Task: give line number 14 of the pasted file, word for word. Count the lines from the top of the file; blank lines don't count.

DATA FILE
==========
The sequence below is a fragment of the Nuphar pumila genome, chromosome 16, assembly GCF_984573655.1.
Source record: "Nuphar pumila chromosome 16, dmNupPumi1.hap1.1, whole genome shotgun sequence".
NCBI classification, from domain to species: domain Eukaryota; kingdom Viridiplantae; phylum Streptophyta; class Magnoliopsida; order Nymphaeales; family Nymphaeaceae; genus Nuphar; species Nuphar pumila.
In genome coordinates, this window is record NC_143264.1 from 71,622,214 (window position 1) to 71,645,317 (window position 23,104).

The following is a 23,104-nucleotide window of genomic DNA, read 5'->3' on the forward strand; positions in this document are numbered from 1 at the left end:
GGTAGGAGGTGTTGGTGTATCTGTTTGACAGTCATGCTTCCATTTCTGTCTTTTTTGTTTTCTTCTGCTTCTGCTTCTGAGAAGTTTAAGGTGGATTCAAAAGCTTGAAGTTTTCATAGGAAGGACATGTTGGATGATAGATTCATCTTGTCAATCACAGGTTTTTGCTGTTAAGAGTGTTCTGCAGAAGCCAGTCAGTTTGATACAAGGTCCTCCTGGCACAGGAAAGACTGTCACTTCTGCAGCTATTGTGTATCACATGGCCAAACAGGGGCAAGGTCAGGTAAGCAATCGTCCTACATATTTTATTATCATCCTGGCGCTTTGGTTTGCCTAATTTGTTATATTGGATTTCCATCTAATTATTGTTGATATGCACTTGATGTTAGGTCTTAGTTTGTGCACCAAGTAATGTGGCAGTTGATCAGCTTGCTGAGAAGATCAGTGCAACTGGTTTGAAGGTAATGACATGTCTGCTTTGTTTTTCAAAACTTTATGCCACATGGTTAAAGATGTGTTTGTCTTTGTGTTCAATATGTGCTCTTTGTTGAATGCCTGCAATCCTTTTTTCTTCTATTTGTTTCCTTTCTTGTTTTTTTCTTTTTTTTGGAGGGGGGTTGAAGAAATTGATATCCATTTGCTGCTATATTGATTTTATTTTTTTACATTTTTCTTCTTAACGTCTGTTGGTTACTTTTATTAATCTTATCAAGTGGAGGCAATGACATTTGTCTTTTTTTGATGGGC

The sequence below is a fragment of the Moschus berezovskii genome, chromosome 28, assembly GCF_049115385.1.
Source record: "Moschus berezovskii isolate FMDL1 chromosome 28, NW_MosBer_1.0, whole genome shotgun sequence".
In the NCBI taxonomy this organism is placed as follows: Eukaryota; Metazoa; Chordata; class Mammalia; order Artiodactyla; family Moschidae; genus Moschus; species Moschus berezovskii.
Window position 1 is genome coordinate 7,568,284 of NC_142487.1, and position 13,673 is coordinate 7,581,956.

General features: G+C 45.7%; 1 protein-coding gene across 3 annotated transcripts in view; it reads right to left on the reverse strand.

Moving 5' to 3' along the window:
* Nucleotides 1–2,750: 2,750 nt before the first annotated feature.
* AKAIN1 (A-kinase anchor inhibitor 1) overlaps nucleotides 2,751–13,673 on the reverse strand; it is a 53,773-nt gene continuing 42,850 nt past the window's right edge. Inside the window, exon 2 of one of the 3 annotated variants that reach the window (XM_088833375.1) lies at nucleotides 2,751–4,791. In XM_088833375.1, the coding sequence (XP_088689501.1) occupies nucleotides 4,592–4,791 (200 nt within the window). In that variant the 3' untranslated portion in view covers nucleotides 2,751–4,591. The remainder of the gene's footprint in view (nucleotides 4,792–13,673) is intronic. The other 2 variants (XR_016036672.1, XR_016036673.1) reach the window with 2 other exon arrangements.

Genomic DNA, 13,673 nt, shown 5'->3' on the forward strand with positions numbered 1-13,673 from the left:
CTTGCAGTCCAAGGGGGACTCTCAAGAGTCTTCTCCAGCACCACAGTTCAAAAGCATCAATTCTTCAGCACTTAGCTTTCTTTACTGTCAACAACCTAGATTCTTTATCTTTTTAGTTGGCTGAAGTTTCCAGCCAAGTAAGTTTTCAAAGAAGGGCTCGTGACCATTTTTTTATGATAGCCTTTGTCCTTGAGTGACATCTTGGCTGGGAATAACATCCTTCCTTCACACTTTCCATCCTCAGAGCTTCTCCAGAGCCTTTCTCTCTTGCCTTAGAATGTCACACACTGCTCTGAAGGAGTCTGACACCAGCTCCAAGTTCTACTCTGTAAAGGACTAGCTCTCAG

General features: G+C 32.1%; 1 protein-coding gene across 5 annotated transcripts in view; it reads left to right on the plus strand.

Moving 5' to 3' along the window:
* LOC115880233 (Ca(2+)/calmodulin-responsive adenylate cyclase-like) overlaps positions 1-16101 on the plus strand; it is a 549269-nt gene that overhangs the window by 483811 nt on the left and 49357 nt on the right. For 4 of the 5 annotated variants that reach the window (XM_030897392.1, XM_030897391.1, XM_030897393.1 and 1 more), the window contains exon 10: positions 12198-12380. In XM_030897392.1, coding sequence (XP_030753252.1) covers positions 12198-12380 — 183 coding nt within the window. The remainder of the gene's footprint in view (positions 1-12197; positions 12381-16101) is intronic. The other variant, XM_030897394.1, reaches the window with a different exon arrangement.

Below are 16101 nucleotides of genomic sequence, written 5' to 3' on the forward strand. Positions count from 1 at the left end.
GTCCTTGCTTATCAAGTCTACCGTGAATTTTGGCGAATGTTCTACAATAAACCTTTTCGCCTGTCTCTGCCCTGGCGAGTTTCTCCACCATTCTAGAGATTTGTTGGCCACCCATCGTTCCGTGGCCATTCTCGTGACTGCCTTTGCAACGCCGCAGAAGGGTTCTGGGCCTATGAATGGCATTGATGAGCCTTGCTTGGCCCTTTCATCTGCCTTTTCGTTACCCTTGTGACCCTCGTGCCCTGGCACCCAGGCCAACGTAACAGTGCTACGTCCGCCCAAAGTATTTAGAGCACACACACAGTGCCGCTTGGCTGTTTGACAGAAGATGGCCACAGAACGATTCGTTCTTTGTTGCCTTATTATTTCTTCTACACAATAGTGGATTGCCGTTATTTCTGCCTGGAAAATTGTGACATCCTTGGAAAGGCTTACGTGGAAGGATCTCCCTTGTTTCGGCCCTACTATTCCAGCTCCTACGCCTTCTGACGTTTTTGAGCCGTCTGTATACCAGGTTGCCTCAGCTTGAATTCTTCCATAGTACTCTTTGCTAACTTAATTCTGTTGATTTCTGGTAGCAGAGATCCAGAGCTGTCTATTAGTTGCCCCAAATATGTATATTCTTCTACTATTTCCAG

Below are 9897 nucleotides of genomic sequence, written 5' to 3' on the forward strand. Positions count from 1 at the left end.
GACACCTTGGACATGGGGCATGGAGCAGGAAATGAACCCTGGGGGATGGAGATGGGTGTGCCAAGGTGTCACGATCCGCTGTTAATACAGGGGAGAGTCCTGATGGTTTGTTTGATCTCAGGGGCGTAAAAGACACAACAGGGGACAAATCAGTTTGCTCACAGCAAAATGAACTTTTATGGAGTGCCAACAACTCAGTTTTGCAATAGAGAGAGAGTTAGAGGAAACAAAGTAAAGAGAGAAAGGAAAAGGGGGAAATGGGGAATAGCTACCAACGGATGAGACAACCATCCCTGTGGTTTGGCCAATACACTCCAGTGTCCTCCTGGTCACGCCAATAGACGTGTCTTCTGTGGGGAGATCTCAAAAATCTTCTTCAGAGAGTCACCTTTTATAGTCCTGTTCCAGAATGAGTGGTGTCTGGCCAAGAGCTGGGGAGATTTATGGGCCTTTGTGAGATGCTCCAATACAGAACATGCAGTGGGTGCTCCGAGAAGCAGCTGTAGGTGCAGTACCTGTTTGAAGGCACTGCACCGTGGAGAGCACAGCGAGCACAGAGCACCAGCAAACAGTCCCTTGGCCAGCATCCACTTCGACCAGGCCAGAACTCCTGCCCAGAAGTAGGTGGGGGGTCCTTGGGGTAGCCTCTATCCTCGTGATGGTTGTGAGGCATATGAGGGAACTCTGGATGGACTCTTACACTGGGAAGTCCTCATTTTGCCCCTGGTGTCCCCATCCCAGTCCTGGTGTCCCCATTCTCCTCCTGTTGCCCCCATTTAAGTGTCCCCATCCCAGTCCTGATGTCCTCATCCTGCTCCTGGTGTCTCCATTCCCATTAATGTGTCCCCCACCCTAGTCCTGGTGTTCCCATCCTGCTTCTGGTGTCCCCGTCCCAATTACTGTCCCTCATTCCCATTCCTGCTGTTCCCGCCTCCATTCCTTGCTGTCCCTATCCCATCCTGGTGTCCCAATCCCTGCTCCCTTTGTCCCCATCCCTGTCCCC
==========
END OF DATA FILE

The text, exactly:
* AKAIN1 (A-kinase anchor inhibitor 1) overlaps nucleotides 2,751–13,673 on the reverse strand; it is a 53,773-nt gene continuing 42,850 nt past the window's right edge. Inside the window, exon 2 of one of the 3 annotated variants that reach the window (XM_088833375.1) lies at nucleotides 2,751–4,791. In XM_088833375.1, the coding sequence (XP_088689501.1) occupies nucleotides 4,592–4,791 (200 nt within the window). In that variant the 3' untranslated portion in view covers nucleotides 2,751–4,591. The remainder of the gene's footprint in view (nucleotides 4,792–13,673) is intronic. The other 2 variants (XR_016036672.1, XR_016036673.1) reach the window with 2 other exon arrangements.